I think it only fitting that our exploration of classic cocktails should begin with one of the grand masters: the almighty Manhattan, a drink that anyone with any pretension to mixology ought to know backwards and forwards. Perhaps second only to the Martini in popularity and name recognition, this is an older and richer formula, one that has spawned many offshoots and variations. Learn the Manhattan, and you learn whole categories of cocktail.
Legend has it that this drink was originally invented for a banquet hosted by Winston Churchill's mother to celebrate the election of Samuel J. Tilden (who would later run unsuccessfully in the 1876 Presidential election) as governor of New York. The trustworthy David Wondrich debunks this by noting that Baby Winston was being born and christened across the Atlantic at the time, but it's an interesting story. It is conceivable that the name derives from the Manhattan Club where this supposed party was held in 1875; that's much harder to disprove and quite reasonable besides. Regardless of its origin, the eventual marriage of vermouth and whiskey was almost inevitable; whiskey was one of the few spirits commonly available, and "vino vermouth" was becoming quite faddish by about 1870.
It wouldn't have taken much experimentation, either, since the Manhattan can be crafted using a bare handful of ingredients. Despite its simplicity, one of my favorite aspects of this cocktail is its receptivity to further recombination by swapping out one of its constituents. Some of these are classics in their own right, and will be discussed further below. For now, let's stay on task, with one of the easiest examples of high-proof perfection to be had.
Assemble as follows:
2 oz American whiskey
3/4 - 1 oz sweet/red/Italian vermouth
2 dashes bitters
Combine the above over ice, stir briefly, and strain into a cocktail glass.
Now, as with anything so simple, there are a few caveats. Or maybe we'll call them considerations, since you can combine pretty much any whiskey, sweet vermouth and bitters in the above proportions and have a palatable beverage. But this is my guide, and I'll be damned if I stop anywhere short of the cream of the crop, the tip-top, the absolutely superlative Manhattan. So, if you aim for the same, here are a few things to think about when you mix:
Consideration #1: Whiskey
Quite simply, what kind? I specify "American" above only because this is an entirely different animal with Irish or Scotch whiskeys, which we'll get to later (side note: I take no notice of this "whisky" nonsense, so just deal). That still leaves the field pretty open. Indeed, there is considerable variation in the miscellaneous guides I dug through as research; some specify bourbon, others rye. The aforementioned Mr. Wondrich also offers advice on proof, recommending a 100-proof variety (or 50% alcohol by volume) over more common 80-proof models. I think this is extremely sound advice, and I also suggest that you use a whiskey worth drinking straight. There's not enough accent here to cover up cheap flavors, but there is enough to make a great whiskey really sing. If you're going to mix with the good stuff, this is the cocktail to make. Higher-end whiskeys also tend to be bottled at higher proof, so that's two birds with a single (if somewhat expensive) stone.
On the question of bourbon versus rye, call me indecisive. Quality and proof are the more important factors, so if you're faced with a middling 80-proof bourbon against a quality 100-proof rye, take the latter. The drink is old enough that it was certainly first made with rye, but most modern guides reference bourbon (probably due to the dearth of good rye whiskey over the last 30 years). Both bring good flavors to the party; bourbon its classic oaky-smoky sweetness, rye an assertive spicy edge. I like both of these, so all things being equal, I take indecisiveness to a new level and either split the volume between both varieties or use a so-called "high rye" bourbon. Notable high rye brands include Wild Turkey, Four Roses, Knob Creek, and my personal favorite Bulleit. Top-shelf "single barrel" varieties are available for them all and come highly recommended.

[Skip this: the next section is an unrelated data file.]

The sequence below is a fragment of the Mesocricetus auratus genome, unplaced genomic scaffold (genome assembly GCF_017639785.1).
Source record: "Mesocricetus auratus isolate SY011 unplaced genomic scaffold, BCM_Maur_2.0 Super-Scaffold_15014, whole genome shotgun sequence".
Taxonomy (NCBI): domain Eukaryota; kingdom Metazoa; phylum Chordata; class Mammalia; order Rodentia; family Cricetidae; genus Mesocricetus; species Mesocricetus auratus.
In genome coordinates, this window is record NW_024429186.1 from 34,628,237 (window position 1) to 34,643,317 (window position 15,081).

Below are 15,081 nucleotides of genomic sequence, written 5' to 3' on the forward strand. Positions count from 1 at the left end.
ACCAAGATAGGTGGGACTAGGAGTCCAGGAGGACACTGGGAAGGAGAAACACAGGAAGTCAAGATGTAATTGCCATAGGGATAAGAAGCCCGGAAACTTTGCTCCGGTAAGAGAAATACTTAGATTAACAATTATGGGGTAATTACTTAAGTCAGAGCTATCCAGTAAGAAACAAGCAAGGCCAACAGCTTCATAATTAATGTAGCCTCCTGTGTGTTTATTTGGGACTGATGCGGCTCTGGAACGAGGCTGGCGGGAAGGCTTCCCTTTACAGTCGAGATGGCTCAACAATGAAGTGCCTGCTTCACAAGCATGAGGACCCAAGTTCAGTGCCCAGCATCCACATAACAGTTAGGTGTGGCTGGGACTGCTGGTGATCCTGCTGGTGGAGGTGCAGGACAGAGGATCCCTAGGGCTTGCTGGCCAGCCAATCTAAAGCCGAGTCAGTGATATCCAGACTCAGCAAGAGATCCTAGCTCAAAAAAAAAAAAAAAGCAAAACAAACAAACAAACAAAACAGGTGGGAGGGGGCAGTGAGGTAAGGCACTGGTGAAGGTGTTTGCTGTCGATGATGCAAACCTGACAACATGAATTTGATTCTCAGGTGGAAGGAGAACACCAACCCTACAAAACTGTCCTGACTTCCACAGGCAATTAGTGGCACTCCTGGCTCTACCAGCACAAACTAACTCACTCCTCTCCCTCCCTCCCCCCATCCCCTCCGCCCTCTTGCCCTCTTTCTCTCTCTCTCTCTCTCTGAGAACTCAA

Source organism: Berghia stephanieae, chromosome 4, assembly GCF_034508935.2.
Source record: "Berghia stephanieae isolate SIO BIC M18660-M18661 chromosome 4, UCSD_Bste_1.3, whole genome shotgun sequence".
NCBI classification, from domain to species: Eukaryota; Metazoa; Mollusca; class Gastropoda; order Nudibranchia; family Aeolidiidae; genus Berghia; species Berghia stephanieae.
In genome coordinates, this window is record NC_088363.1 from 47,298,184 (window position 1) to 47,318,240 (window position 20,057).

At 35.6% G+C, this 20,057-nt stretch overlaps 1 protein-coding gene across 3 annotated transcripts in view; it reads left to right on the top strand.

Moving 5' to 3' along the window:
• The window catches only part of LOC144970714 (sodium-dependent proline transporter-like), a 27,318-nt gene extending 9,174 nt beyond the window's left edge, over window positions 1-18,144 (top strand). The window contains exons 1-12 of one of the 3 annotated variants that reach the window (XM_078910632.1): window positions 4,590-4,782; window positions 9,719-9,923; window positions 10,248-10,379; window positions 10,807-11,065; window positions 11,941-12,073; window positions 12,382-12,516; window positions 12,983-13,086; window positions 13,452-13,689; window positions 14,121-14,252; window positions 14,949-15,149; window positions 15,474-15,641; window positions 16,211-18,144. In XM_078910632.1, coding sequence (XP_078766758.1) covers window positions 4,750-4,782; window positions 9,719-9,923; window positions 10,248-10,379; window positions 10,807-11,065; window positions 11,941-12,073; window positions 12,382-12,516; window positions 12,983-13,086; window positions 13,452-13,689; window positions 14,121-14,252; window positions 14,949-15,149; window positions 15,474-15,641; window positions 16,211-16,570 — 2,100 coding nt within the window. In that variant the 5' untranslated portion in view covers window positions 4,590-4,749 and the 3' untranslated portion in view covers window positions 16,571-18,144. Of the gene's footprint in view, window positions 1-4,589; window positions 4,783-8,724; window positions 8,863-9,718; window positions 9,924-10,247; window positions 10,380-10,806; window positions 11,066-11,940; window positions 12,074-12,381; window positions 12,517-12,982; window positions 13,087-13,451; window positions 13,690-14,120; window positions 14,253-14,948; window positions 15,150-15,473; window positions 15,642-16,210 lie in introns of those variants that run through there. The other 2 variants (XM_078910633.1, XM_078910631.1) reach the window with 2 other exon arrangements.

Consideration #2: Vermouth
The next ingredient in line is of course vermouth. There are a few important points to consider. For a classic Manhattan, it must be the Italian (red/sweet) style; yes, there are "Dry Manhattans" made with French style (white/dry) vermouth, but that's an entirely different drink. The Italian variety is almost certainly the kind originally used, since the other type wasn't in widespread circulation on the American continent at the time of the Manhattan's birth. It's a fortunate combination, since few others have quite the same synergy.
Even more so than with whiskey, quality is key to success with vermouth. There are plenty of cheap no-name brands, and I encourage you to avoid them in all your mixological ventures. There's simply no excuse when the good stuff doesn't cost that much more. Martini & Rossi is a reasonable standby, but the delightful Dolin is my go-to if you can find it. Should you wish to pull out all the stops, a top-shelf vermouth will be very welcome here; Cocchi Torino is a good choice, and even better is the venerable Carpano Antica (though keep in mind that you'll be spending for the privilege). Regarding storage, I always keep mine in the fridge, tightly capped. Remember that vermouth is a fortified wine, and like other wines it will go off if exposed to sufficient light, heat, and oxygen. Italian vermouth is more protected than French vermouth by a higher sugar content, but it will succumb eventually. Refrigerated storage will buy you more time and keep your product fresher for longer, avoiding the muted flavors and bitter twang of the dreaded oxidation.
One final point on vermouth is proportion. You'll notice that I provide a range above. You want your vermouth to counterpoint the whiskey without overwhelming it; a good Manhattan is all about this lovely dynamic tension. So it makes sense that using a softer whiskey or a more assertive vermouth means adjusting the ratio. When using an 80-proof whiskey, dial back the vermouth to about 3/4 oz; to balance a higher proof, use a full ounce. If you're using a high-end, more aromatic vermouth (Cocchi Americano or Carpano Antica again) you can get away with 3/4 oz no matter your whiskey. If you've got an 80-proof whiskey and a full-flavored vermouth, you may want to go as low as 2/3 oz, though this combination would really just be wasteful. As a rule of thumb, I keep the ratio of whiskey-to-vermouth between 2:1 and 3:1, with minor adjustment for your specific brands and personal preference.